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Fellowship of Saints and Sinners

What did single moms do before the invention of the Crockpot?

What did single moms do before the invention of the Crockpot?

Happy New Year! Over the years I’ve stopped making ambitious resolutions at this time of the year, since I manage to break most of them by the second week of January … but I am resolving to up my presence at this intersection despite the limitations of this way-too-wacky year of single (substitute “desperate and hanging by a thread” here) parenting while my husband finishes up a nine-month, NEH research fellowship in DC. I’ve dubbed it “The Year of the Crockpot and the Hairy Armpits.”

The fact that these days I rarely have time to shave my armpits is also not a good enough excuse for being a recluse of late — now that my second book, The Recovery-Minded Church: Loving and Ministering to People with Addiction, by Jonathan Benz with Kristina Robb-Dover (InterVarsity Press) is hot off the press and available on Amazon. (Right now IVP is offering a 20%-off sale at their site.)

A really cool tidbit that I never knew until now: if your book generates at least 20 positive reviews on Amazon, Amazon starts to market your book for you at no charge. Since my full-time PR agent is currently occupied with JK Rawlings’ latest bestseller, I figured I’d try this strategy out. (Kidding, about the PR agent.)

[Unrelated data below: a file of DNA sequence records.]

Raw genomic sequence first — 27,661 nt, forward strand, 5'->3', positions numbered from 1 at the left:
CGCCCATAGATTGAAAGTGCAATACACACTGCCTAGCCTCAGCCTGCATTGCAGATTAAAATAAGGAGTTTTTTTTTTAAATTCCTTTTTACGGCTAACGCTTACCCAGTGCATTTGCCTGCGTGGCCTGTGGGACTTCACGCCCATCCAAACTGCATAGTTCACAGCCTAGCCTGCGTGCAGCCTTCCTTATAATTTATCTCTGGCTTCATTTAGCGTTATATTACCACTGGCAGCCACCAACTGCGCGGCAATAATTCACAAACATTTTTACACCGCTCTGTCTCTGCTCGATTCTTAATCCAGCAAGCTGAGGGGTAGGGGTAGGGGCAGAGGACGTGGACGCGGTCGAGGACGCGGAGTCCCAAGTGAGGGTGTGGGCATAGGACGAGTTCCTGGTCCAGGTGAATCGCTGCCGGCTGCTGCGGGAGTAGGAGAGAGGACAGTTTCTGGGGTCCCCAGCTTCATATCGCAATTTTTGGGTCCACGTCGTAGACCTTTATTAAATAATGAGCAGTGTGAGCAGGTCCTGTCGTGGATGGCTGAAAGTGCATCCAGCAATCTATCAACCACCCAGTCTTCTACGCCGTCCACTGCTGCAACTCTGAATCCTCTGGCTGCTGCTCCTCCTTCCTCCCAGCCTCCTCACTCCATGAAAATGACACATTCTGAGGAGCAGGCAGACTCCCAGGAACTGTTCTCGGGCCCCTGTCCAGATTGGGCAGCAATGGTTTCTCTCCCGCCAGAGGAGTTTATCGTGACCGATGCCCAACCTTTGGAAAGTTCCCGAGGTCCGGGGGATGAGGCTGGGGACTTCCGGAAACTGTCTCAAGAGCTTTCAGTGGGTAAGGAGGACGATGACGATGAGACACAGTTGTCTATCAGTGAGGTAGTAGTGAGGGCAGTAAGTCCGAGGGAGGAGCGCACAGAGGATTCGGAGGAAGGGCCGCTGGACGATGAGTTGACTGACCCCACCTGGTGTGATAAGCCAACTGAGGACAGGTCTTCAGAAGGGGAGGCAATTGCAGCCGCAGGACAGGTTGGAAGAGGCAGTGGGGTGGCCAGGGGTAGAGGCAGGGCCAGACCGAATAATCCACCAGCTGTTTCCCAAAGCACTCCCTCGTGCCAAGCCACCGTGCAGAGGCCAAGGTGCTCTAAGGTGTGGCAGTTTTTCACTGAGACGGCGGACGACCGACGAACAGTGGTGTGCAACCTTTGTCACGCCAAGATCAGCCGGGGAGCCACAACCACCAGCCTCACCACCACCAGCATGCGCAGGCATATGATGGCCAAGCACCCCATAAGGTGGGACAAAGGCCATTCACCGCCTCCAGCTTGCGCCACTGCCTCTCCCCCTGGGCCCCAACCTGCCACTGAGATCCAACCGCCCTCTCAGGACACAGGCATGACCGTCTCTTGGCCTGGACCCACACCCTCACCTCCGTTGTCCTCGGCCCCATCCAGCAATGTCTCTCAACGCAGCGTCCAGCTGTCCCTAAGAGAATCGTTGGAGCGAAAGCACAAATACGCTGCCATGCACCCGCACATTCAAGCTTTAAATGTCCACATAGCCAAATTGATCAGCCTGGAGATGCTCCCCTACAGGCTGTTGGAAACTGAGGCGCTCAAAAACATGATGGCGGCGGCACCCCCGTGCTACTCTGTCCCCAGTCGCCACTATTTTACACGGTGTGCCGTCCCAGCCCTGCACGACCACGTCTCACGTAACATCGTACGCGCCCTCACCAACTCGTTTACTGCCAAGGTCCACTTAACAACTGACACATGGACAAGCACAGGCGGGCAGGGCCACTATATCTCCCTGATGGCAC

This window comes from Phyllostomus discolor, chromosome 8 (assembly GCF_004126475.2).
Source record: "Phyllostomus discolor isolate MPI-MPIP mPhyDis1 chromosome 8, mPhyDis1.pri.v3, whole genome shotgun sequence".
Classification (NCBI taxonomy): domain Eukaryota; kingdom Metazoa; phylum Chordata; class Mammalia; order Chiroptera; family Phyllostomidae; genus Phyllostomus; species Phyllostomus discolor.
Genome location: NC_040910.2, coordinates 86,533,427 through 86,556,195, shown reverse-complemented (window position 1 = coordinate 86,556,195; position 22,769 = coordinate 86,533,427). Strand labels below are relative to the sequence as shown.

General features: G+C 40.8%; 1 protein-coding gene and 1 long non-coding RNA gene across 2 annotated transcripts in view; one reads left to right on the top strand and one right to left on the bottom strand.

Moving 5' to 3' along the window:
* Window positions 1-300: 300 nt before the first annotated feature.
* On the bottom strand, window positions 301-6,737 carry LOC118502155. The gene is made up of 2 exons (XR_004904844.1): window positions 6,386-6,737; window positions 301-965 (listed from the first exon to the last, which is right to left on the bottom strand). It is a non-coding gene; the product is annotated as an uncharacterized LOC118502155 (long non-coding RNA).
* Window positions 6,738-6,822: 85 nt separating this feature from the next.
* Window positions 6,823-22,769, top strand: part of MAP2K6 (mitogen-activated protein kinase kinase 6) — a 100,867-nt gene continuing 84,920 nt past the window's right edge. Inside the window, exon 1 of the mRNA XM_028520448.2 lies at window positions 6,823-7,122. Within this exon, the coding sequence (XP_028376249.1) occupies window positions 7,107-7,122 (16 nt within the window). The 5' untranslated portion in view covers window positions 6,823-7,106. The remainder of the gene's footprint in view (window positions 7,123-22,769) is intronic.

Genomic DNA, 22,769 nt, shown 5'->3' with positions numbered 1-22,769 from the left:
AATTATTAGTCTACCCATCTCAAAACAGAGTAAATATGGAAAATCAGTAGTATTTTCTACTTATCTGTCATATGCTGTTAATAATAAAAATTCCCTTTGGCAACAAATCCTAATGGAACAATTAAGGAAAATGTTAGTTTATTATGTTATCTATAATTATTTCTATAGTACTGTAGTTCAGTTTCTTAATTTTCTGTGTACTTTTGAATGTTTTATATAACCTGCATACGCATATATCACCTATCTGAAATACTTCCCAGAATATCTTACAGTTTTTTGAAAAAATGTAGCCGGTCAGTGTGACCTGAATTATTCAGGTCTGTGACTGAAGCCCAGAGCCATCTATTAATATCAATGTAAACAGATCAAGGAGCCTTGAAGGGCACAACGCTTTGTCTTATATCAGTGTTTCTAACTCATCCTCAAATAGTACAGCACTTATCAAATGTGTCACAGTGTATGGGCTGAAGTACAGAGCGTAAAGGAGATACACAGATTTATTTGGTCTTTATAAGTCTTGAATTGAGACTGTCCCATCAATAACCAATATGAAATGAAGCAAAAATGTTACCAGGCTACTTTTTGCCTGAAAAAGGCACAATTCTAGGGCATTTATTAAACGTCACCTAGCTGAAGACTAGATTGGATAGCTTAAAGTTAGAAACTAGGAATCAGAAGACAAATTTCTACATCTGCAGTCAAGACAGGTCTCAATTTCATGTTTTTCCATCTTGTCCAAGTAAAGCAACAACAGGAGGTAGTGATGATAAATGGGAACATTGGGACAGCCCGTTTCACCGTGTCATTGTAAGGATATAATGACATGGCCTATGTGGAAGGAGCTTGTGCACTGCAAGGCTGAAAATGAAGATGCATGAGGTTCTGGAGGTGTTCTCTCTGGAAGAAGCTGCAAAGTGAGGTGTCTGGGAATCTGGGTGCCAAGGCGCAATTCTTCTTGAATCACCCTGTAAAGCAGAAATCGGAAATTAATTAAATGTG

But there’s another reason why I’m back at this intersection between God and life. It’s because I’ve genuinely missed you and because I’m really excited about the next two blog series we’ll be undertaking, themed around recovery:

  • “The 12 Steps for Restless Souls” — If you’ve been around here long enough, you’ve probably noticed I’m writing for “restless souls” who “still haven’t found what they’re looking for,” to quote Bono, and they’re both in the church and out. As I described in first introducing this blog, they’re those of us “for whom an experience of ‘church’ has left us wanting and searching for more.  More depth.  More honesty.  More trust and authenticity.  More grappling with real questions.  Without the judgment.  More room for the grays.” How does 12-step recovery speak to our spiritual restlessness? What might the lessons from a world that, for many of us, may at first seem restricted to a mysteriously anonymous niche of chain-smoking addicts with a gift for jittery, confessional gab about their darkest secrets and a love for bottomless black coffee in styrofoam cups, teach us in our quest for “the More”? Or can it teach us anything?
  • “The Recovery-Minded Church” — The series that follows takes its name from the book (fancy that) and will feature churches around the country that in various ways are seeking to become more “recovery-minded.” What does it mean to be “recovery-minded”? That’s a question we’ll unpack more with some practical examples from churches that are on the front lines of this transformation.

 

 

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